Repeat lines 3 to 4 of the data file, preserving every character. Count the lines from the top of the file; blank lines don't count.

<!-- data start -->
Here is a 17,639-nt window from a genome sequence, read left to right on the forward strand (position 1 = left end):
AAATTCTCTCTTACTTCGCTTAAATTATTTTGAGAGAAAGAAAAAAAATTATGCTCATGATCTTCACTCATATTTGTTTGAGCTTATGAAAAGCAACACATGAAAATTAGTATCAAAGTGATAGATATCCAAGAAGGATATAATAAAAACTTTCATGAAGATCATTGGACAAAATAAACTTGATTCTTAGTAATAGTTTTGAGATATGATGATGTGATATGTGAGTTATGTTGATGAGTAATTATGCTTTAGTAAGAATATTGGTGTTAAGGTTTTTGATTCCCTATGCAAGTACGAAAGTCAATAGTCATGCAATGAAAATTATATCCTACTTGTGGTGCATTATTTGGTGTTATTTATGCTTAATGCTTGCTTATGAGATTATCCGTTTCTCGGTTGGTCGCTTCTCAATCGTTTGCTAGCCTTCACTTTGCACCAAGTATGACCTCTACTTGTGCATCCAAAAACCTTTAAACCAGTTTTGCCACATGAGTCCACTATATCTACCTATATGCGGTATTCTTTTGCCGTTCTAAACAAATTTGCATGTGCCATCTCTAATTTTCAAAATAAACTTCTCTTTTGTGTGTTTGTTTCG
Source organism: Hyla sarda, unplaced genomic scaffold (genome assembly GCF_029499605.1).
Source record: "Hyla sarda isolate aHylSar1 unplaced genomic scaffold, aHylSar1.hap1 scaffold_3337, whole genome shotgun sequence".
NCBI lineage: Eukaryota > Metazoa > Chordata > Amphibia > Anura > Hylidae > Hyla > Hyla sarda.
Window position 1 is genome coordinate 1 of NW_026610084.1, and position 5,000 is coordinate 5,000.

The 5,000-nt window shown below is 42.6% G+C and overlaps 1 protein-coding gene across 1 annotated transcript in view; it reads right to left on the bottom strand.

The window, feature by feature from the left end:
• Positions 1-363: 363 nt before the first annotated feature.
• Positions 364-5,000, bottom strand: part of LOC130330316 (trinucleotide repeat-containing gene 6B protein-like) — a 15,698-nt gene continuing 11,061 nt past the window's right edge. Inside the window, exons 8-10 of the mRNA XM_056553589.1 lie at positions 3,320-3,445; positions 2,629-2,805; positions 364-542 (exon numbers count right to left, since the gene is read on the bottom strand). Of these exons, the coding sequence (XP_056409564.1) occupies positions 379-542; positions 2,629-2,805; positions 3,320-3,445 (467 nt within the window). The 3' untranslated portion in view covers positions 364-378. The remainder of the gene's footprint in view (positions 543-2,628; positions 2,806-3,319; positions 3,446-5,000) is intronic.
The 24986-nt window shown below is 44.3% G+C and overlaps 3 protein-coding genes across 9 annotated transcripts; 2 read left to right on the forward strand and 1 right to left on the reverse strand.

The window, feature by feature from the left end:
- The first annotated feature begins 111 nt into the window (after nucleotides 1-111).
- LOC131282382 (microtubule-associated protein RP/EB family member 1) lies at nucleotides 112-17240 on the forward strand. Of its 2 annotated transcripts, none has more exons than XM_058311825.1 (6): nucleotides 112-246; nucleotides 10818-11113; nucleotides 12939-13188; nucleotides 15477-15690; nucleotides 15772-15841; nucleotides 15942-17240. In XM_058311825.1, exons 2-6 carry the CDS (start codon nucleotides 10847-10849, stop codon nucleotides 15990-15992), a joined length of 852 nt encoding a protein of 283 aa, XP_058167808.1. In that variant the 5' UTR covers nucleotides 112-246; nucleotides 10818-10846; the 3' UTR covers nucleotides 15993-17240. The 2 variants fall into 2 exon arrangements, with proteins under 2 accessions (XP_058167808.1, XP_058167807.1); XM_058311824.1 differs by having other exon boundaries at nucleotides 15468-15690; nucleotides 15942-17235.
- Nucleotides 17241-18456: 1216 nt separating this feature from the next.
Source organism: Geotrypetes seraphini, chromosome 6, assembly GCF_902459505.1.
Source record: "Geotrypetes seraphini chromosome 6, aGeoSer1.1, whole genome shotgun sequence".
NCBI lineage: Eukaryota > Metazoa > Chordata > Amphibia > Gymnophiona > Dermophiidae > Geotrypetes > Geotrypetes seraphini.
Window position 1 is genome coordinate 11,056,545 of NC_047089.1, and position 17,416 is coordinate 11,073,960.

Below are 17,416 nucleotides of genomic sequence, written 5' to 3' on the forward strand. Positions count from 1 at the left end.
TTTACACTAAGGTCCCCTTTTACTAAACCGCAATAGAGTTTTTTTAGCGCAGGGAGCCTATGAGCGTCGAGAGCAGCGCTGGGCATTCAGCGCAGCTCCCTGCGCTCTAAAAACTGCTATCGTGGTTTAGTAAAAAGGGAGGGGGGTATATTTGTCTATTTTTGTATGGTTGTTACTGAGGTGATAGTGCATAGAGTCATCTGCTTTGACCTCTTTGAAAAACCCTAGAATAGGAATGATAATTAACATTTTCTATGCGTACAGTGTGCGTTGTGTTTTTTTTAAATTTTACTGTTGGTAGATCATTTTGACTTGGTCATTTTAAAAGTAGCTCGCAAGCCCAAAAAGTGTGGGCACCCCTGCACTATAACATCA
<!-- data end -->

Source organism: Hyla sarda, unplaced genomic scaffold (genome assembly GCF_029499605.1).
Source record: "Hyla sarda isolate aHylSar1 unplaced genomic scaffold, aHylSar1.hap1 scaffold_3337, whole genome shotgun sequence".